The higher share price means that Ansell’s dividend yield has fallen to below 3%, however this is one ASX share that is unlikely to cut dividends – the company affirmed its guidance just last week, saying it was experiencing “very strong demand” for its hand and body protection products. Ansell is expecting earnings per share of between 112 US cents to 122 US cents for FY20.

Biotechnology company CSL Limited (ASX: CSL) is one of the largest companies listed on the ASX by market capitalisation. It delivers biotherapies used to treat serious diseases as well as influenza vaccines. CSL delivered a strong half year result with net profit after tax up 11%. Importantly, demand for CSL’s biotherapies are unlikely to be impacted by coronavirus, as they are essential to the health of customers.

Demand for influenza vaccines has surged with the federal government urging people to get vaccinated as soon as possible. According to an article by ABC news, some pharmacies have reported vaccinating more people in the previous 3 weeks than they did in the entirety of last year.

CSL has a low dividend yield, but has steadily increased its dividends over the years. Its share price has also proven to be resilient, and is up 14% this year despite the market turmoil. Over the past 20 years, CSL has rewarded patient investors with share price gains of 6,632%.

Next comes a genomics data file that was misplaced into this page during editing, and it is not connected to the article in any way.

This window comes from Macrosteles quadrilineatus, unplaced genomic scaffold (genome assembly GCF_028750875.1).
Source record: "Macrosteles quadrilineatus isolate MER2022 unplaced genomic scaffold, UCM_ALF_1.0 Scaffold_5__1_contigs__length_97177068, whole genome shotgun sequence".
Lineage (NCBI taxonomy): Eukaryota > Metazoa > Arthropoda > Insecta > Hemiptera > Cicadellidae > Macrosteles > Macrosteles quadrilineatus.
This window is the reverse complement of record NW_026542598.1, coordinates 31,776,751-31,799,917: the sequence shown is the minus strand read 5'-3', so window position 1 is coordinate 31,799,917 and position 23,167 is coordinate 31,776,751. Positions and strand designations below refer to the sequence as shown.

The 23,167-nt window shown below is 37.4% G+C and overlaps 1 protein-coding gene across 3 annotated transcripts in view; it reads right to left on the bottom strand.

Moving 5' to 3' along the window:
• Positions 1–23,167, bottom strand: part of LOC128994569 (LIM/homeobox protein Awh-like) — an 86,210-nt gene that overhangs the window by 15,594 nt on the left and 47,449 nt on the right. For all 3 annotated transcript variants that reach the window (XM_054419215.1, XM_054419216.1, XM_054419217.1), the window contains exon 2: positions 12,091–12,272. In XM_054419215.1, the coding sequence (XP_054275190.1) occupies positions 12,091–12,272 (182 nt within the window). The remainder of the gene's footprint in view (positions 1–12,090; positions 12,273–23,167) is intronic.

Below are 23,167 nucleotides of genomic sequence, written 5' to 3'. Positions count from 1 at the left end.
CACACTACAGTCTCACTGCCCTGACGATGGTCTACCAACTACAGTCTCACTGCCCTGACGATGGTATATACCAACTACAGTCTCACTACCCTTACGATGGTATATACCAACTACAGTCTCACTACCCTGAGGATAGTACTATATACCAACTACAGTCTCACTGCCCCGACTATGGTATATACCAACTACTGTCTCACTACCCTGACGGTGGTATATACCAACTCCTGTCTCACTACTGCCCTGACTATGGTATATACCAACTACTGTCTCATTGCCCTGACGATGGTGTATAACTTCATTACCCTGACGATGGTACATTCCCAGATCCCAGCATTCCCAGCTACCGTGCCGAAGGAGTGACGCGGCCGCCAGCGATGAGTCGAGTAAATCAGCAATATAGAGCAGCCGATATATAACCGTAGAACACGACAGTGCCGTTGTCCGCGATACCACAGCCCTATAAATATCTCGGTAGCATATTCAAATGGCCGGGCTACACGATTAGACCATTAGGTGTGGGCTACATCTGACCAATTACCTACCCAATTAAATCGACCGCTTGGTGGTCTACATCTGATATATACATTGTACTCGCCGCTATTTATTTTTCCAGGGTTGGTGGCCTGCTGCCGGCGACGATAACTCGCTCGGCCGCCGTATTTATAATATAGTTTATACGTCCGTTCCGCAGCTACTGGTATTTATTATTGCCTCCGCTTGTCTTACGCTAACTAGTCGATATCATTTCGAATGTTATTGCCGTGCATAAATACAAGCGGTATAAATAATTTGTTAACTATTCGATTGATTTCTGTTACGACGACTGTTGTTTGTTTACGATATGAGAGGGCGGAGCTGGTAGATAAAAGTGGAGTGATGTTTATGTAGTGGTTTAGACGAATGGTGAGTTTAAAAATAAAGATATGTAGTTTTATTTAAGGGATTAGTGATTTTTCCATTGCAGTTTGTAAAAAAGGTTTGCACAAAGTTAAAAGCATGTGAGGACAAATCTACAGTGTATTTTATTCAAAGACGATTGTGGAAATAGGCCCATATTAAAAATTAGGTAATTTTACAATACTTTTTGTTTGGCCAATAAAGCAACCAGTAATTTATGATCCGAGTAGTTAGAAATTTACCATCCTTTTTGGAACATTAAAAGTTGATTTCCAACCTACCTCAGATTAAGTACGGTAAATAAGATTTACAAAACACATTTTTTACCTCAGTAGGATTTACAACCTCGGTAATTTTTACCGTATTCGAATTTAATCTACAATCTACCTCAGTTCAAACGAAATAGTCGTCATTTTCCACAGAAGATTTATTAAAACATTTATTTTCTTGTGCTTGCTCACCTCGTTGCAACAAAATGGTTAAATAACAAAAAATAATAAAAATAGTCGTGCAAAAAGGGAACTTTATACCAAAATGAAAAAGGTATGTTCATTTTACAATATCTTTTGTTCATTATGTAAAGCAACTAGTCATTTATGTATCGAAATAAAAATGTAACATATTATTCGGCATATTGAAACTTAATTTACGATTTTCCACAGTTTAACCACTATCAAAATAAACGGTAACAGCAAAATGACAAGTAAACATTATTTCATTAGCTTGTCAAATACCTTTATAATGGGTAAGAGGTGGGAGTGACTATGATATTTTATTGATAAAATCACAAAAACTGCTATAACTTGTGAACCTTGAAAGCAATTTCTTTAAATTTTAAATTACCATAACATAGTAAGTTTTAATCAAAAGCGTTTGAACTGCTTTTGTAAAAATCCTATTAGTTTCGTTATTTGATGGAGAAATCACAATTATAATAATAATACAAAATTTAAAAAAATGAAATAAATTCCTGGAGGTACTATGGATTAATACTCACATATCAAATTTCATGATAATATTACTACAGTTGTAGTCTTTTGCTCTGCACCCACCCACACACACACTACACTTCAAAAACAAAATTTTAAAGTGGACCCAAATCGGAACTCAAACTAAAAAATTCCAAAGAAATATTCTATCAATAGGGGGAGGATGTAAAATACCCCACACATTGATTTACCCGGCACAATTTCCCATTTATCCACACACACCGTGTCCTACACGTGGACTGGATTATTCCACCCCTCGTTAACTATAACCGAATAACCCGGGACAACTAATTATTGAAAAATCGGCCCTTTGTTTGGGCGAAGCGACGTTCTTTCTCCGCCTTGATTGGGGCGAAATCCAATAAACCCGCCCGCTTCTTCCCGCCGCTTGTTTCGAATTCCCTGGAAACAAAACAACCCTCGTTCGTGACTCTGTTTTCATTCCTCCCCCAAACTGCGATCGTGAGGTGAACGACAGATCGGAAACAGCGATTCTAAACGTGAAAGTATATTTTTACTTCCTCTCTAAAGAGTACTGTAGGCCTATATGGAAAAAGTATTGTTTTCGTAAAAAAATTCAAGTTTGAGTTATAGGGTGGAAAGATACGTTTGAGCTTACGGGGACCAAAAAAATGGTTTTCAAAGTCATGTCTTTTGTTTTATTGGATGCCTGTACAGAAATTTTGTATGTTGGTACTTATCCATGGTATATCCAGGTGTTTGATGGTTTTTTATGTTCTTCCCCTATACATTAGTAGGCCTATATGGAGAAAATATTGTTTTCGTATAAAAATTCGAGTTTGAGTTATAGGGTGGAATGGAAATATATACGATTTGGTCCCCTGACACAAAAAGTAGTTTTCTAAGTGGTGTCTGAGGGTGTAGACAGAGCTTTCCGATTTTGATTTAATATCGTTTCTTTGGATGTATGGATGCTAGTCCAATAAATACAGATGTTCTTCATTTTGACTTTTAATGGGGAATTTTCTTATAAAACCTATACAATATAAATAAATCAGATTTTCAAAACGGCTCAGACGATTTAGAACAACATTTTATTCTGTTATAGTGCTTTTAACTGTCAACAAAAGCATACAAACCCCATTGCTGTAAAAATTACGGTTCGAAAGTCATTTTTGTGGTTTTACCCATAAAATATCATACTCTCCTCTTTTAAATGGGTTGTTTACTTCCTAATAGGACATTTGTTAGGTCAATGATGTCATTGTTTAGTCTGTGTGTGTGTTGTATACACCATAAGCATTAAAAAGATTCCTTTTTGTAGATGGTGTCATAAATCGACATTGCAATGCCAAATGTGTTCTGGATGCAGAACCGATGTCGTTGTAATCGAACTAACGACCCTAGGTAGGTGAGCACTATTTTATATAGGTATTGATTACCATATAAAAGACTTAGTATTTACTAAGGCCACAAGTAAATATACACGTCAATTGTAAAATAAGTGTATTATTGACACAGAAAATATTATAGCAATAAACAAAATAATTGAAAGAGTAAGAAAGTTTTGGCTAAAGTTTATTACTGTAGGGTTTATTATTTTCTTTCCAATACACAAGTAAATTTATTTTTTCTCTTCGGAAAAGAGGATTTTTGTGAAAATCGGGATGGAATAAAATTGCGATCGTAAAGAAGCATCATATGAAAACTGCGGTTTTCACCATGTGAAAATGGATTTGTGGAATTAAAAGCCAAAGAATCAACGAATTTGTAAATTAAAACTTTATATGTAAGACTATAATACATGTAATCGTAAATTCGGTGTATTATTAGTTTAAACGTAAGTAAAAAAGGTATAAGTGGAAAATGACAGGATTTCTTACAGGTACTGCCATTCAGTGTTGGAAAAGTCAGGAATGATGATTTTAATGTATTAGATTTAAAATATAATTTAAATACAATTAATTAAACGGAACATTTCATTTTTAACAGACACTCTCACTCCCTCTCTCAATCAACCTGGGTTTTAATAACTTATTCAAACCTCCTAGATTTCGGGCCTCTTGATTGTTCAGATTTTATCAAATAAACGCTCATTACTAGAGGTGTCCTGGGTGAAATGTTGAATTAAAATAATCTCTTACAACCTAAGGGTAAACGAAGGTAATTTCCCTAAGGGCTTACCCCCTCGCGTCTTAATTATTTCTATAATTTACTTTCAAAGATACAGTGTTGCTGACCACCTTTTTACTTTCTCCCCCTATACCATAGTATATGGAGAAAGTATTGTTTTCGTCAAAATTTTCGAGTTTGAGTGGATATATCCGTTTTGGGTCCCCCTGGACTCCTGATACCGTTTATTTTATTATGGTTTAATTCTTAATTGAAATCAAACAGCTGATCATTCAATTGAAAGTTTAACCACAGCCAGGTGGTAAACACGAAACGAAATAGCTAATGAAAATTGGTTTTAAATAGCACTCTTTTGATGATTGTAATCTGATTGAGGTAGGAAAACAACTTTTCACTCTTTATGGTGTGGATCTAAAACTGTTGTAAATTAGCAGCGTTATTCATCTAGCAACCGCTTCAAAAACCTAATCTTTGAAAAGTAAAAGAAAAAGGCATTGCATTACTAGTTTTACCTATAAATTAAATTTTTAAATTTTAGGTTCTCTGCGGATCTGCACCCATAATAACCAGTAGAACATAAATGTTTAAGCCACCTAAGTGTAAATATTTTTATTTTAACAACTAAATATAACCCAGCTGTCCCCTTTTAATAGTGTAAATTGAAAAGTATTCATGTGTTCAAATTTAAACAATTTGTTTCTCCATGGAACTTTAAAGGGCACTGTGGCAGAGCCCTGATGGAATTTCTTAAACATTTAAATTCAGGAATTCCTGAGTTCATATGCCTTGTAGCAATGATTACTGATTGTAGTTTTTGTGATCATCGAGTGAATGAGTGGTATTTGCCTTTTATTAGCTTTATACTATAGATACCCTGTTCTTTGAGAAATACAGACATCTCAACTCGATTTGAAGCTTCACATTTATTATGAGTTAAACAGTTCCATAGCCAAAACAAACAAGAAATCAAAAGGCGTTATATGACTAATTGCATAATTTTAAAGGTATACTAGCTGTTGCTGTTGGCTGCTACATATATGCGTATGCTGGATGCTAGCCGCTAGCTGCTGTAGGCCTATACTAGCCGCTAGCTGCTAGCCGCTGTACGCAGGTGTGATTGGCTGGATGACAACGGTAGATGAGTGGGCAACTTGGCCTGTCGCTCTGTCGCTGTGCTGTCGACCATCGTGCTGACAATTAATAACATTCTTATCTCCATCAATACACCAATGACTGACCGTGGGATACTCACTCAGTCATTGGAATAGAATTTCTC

Panic buying has led to unprecedented demand for supermarkets, which have benefitted from surging sales. Demand increased so dramatically in late February that supermarkets were forced to introduce limits on purchases of popular items and suspend deliveries of online orders. Many of these restrictions remain in place as above average buying continues. 

As reported by the Australian Financial Review (AFR), UBS estimated supermarket sales were up more than 25% in March. Gross margins are also expected to increase due to reduced wastage and promotions, although the cost of doing business is also expected to increase due to higher supply chain and store staffing costs. 

The AFR reports that UBS is expecting supermarket sales to rise 9.5% in the March quarter and 6.1% in the June quarter, before moderating to around 5% in the September and December quarters. This means that supermarkets should be well positioned to pay decent dividends this year. 

Coles Group Ltd (ASX: COL) and Woolworths Group Ltd (ASX: WOW) are both currently yielding just below 3%, but should have no reason to cut dividends in the near future. Metcash Limited (ASX: MTS) is yielding above 4%. The defensive characteristics of these shares make them a solid dividend bet. After all, people need to spend money on food, regardless of the economic circumstances. 

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As of 7/4/2020

Kate O’Brien owns shares of BHP Billiton Limited, CSL Ltd., and Rio Tinto Ltd. The Motley Fool Australia’s parent company Motley Fool Holdings Inc. owns shares of CSL Ltd. The Motley Fool Australia owns shares of National Australia Bank Limited. The Motley Fool Australia has recommended Ansell Ltd. We Fools may not all hold the same opinions, but we all believe that considering a diverse range of insights makes us better investors. The Motley Fool has a disclosure policy. This article contains general investment advice only (under AFSL 400691). Authorised by Scott Phillips.